Maybe this is one of those author things where it is part of his backstory that never overtly comes out in the telling of the story--like Dumbledore.

Ann, bookhunter




Actually it was on p.409 when Hannah is talking about Teddy that I first thought about it..."He's never been particularly interested...not even when we were first married...that I realized"

What did she realize if it was not that he is gay? No, I don't blame Teddy either, but if you're husband's not having sex with you, you're going to look for love in all the wrong places. Dontchathink? Were there clues that Dumbledore was gay? How silly.

Ann,goingeast


You know, when David brought Robbie to the house and by the way the talked to each other, and about each other, I wondered if they had something going on. Later, when the older woman, was talking to Teddy's father about Teddy being a man in his mid 30s and not married, people will talk and his father coming to his defense saying, there is nothing wrong with Teddy that way and if there was something about him (cant remember his exact words but refering to lifestyle or sexual preference) that he would know about it. She was saying that as another way to get him on it about getting Teddy married to Hannah. I thought, well nothing changes, if a guy isnt married or hasnt been by his 30s we still "assume". Then further on, when we know Robbie was going to be coming back, I actually wondered if those two would hook up then. That didnt play out tho lol but from things said, it could have gone that direction. I dont know if Teddy is gay, sounds like it in some ways, but seemed like it with Robbie and David too. Guess someone could ask the author if either man was gay in her mind as she wrote this.
Vivian
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dhaupt
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Re: THEMES: Secrets -- DEFINITELY SPOILER INFO



bookhunter wrote:


goingeast wrote:
I still want to know if Teddy being gay was supposed to be a secret. Remember when Hannah said she "realized" something about him. That he was never interested in hers, at least not sexually, when they were first married? Perhaps this is why she turned to Robbie, for sexual satisfaction. Another clue I saw that Teddy might be gay was on p426 when he Hannahl lets us know how excited Teddy was about the Riverton renovation. Was it common for men rather than women at that time to be "enthusiastic...meeting with designers, debating teh merits of one fabric over another, delighting in the acquisition of an exact replica of the King's own hall stand?" In retrospect it seems rather cliche to me.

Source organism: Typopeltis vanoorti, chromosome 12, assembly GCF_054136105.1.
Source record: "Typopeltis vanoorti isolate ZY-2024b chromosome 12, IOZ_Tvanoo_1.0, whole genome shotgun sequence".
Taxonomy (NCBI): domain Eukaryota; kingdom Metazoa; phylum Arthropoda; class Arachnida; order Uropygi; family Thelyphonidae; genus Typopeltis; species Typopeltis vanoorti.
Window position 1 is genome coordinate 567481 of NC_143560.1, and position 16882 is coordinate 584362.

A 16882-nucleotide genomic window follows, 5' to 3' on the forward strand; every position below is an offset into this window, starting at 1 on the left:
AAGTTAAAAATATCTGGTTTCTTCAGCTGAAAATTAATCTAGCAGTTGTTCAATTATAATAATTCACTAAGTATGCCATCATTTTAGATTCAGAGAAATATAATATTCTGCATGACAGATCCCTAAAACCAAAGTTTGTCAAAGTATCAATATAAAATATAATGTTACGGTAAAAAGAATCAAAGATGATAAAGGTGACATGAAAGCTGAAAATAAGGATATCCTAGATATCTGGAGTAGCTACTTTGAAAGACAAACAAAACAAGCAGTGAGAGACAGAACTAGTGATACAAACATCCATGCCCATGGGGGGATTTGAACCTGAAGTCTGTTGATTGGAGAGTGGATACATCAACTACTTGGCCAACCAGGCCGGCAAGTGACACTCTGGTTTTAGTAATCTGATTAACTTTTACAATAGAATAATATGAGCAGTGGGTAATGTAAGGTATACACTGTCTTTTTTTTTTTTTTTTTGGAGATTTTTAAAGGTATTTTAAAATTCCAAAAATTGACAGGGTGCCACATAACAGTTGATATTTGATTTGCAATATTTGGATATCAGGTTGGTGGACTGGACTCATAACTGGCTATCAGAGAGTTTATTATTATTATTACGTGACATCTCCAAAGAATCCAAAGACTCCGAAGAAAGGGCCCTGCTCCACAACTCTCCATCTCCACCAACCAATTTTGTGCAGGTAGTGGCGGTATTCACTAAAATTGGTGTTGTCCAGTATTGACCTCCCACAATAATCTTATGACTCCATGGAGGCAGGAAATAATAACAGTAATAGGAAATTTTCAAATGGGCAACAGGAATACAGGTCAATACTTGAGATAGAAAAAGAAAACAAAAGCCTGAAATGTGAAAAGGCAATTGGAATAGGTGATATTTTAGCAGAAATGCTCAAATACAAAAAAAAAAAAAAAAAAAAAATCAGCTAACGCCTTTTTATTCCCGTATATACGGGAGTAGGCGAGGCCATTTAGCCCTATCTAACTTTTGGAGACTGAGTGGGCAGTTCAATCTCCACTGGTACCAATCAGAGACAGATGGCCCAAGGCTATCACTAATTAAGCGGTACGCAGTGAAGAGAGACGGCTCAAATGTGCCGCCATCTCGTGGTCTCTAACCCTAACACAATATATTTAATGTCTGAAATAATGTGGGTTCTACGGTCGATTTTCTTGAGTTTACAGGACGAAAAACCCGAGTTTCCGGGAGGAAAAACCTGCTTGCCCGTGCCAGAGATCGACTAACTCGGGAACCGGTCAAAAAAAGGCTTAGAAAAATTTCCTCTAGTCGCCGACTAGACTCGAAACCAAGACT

I haven't thought of this, goingeast! (Ann?) Teddy was really kind of a sympathetic character, to me. He seemed happy throughout the book, although we have a limited perspective on him. She does say that he doesn't seem interested, but I, at the time, didn't think it meant his interest was elsewhere!

Many folks in this discussion have guessed that he would have tried to limit Hannah's freedoms, punished her if he found out about an affair, even "get rid" of Robbie. It made me feel bad for poor ol' Teddy, because I don't see any evidence of his bad character except that his wife is unhappy. I don't blame Hannah's unhappiness on Teddy.

But maybe he WAS leading a secret life. He had his own version of The Game going on? He was headed down to the summer house for his own rendevous with Lord Gifford?

Maybe this is one of those author things where it is part of his backstory that never overtly comes out in the telling of the story--like Dumbledore.

Ann, bookhunter




You know the author of this book left us a lot of room to formulate our own opinions/endings to a lot of what was going on. I never thought of Teddy in this context but who's to say that's not what Ms. Morton thought. Would be a good question for her in that thread.

Debbie
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bookhunter
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Re: THEMES: Secrets -- DEFINITELY SPOILER INFO



goingeast wrote:
Bookhunter wrote:
But maybe he WAS leading a secret life. He had his own version of The Game going on? He was headed down to the summer house for his own rendevous with Lord Gifford?